Hospitalisations in the UK have escalated after the discovery of a new variant – which ministers say is 56 per cent more infectious
SCIENTISTS CAN TWEAK COVID VACCINES TO TARGET NEW MUTANT STRAINS
Covid vaccines could be reprogrammed to target new strains in just ‘a few days’, experts said today in a bid to calm fears about the South African variant.
Top Government scientists have warned changes to the virus may mean the current wave of vaccines are less effective against it or don’t work at all. Matt Hancock said he was ‘incredibly worried’ about the highly-infectious South African variant, which has already been spotted in two Brits.
But experts told MailOnline today there was no publicly-available data to suggest the strain possesses the ability to escape the current iteration of jabs, even though it is more transmissible.
Professor Ian Jones, a virologist at the University of Reading, claimed he was ‘almost certain’ the vaccines will still be effective at some level.
He added that, in the unlikely event any new strain does makes vaccines redundant, it would take ‘a few days or less’ to tweak the jabs to target them.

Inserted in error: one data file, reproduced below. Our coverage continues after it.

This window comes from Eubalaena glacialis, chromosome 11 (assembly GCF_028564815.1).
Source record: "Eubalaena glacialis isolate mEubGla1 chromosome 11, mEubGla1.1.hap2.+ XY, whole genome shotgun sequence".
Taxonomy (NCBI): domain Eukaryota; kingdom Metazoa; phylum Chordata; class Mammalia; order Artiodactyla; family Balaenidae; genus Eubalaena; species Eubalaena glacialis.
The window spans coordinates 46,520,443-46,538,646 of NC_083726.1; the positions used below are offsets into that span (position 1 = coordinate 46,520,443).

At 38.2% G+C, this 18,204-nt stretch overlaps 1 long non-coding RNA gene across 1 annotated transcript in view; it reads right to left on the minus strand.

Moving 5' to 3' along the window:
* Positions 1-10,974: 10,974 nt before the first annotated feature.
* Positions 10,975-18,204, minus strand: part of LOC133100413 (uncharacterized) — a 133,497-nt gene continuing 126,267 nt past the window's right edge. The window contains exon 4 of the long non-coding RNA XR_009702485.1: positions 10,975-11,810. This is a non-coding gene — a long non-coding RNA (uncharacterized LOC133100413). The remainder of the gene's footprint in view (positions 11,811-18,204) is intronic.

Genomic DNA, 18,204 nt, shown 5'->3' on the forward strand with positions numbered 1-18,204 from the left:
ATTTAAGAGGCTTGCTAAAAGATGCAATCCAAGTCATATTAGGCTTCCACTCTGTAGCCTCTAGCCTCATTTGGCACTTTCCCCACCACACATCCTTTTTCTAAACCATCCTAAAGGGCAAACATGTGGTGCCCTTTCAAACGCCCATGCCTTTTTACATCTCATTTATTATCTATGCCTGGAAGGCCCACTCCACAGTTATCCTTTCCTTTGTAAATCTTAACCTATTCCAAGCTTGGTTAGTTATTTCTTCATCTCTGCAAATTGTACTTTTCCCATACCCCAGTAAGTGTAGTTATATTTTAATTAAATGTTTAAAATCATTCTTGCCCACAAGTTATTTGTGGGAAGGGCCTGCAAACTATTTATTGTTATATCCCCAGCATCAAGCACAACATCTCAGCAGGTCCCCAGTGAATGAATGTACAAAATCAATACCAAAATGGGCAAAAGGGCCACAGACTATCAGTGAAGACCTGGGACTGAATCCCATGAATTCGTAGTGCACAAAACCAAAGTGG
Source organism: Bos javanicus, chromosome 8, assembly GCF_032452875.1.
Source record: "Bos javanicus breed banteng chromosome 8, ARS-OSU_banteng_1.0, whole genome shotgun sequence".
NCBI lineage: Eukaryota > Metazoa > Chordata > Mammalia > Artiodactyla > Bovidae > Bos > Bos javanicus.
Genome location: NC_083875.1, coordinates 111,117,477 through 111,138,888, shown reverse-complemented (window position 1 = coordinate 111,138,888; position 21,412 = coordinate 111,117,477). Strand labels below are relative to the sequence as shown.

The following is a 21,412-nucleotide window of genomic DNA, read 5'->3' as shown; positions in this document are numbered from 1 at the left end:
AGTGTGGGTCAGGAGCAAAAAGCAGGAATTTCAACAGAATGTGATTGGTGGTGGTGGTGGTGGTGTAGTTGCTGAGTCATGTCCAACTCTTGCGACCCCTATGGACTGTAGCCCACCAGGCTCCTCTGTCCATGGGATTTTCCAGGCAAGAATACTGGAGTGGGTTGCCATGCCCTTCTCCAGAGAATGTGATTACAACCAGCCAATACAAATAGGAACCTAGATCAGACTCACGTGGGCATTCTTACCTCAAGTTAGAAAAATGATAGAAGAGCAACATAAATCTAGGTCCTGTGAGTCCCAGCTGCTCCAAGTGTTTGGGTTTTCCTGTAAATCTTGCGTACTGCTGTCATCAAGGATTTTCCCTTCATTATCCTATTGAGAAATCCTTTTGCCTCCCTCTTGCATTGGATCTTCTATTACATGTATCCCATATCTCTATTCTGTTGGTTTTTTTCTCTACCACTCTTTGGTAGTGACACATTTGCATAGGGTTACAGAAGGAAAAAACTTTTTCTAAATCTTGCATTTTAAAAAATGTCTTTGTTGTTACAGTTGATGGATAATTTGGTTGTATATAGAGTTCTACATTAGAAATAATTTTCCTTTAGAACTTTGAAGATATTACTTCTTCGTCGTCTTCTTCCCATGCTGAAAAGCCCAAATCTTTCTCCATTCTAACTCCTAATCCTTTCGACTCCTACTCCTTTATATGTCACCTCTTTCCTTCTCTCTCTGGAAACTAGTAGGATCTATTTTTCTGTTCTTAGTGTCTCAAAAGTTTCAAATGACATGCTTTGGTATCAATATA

Experts are less worried about the Covid strain racing through the UK because it has less changes on its spike protein that would threaten how well vaccines work.
Public Health England told MailOnline only two confirmed cases of the South African variant have been spotted in the UK since the pandemic began.
But health bosses said they hoped that there would be an update on just how prevalent the variant has become later this week.
The strain can only be identified through sequencing the genomes of samples — which would then reveal whether it had the tell-tale mutations.
Only a fraction of positive tests are sent on to COG-UK for further investigation, meaning the South African variant could still be spreading.
The consortium — consisting of the NHS, public health agencies and 13 universities — is considered to be the best genomic sequencing programme in the world.
Standard PCR tests that diagnose Britons with Covid cannot spot the South African strain because it looks too similar to the original variants.